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Rights for people with disabilities under different perspective in Vietnam
July 25,2017   By:chinahumanrights.org

Rights for people with disabilities under different perspective in Vietnam

Le Ngoc Diep

1. Introduction

I was born and grew up in Vietnam where I saw a society where there were plenty of people with disabilities. Even today, it is very easy for me to see a beggar on the street whom has no legs, or even arms. For example, I was approached by a child who came to me to ask for a few change because his legs were gone and he had to use his hands to “walk”. Another time, I visited an orphan in a temple in Saigon and saw there were hundreds of children whom had blindness, were unable to speak, had mental disabilities or had other physical disabilities. They all shared a small room, even though not enough equipment or even toys were there for them. Yes, some of them cannot walk or cannot speak like us, but their brain still understands what exactly is happening to them every day. In my memory there was a kid who cannot walk because he had polio, but every time I came to visit him, he looked at me and smiled. In less than five minutes I was able to teach him how to count to ten in English. When I left, he cried. He made me realize one thing: that even though their situation is very hard, they themselves are trying to improve.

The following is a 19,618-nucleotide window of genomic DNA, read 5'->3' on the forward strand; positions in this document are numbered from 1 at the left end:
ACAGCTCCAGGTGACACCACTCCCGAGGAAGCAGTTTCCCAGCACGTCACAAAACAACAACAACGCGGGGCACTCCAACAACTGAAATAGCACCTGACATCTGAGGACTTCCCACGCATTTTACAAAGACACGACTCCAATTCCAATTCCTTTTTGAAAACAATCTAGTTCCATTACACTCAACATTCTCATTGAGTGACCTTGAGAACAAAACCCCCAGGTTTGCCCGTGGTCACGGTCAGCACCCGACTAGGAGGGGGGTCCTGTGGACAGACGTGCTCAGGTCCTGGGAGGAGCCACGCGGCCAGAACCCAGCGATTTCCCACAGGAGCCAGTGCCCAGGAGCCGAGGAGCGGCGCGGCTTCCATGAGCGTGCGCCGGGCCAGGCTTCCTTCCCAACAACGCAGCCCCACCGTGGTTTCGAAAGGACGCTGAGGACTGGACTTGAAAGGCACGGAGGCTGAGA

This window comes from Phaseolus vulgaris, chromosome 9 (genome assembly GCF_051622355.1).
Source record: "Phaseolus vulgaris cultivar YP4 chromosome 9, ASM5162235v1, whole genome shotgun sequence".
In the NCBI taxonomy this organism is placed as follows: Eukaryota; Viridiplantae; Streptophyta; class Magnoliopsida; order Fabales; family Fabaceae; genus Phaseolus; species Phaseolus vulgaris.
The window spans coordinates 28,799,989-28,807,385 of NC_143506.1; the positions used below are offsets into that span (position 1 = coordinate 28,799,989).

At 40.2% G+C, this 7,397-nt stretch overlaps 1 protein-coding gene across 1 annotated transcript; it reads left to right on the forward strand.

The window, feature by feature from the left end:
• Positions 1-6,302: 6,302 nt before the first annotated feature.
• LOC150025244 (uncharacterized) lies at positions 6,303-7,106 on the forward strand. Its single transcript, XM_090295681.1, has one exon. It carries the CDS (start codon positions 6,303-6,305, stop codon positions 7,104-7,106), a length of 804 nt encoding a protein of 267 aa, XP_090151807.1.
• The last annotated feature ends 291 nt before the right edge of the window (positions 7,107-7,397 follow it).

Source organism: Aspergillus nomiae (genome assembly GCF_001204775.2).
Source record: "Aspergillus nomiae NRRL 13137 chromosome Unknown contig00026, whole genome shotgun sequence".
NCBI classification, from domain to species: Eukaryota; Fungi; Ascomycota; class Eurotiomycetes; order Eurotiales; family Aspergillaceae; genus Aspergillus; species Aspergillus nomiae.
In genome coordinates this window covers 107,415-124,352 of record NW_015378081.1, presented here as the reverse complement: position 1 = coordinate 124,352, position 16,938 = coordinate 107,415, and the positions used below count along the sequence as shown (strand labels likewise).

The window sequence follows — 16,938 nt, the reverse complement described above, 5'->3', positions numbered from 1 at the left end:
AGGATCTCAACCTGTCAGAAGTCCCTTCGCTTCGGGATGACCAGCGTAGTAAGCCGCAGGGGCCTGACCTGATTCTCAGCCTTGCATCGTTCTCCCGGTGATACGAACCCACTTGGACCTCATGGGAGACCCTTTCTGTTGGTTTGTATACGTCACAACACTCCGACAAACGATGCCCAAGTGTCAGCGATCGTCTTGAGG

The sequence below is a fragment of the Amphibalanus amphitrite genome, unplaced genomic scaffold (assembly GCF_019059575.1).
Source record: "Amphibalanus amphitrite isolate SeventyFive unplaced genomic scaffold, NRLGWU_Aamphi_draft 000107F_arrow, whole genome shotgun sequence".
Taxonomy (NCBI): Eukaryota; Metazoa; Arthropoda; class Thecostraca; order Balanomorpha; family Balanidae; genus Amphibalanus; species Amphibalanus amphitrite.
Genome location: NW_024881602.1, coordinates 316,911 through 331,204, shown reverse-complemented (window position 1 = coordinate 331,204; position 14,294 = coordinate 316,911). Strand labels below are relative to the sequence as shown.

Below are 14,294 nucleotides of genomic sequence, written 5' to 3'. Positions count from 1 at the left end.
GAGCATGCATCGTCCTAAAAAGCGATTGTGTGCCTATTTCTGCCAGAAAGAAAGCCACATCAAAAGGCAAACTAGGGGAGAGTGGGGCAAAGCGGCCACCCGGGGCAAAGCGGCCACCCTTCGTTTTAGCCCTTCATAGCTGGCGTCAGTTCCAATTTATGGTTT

The UN Convention on the Rights of Persons with Disabilities (CRPD) and its Optional Protocol (A/RES/61/106), on 13/12/2006, claims very clearly that the purpose of the Convention is to assist “Persons with disabilities include those who have long-term physical, mental, intellectual or sensory impairments which interaction with various barriers may hinder their full and effective participation in society on an equal basic with others".1 For years when people talked about persons with disabilities, their first impression was compassion, even feeling self-deprecating too. Yet now, we should think it differently, and we should link persons with disabilities to human rights when we talk about them.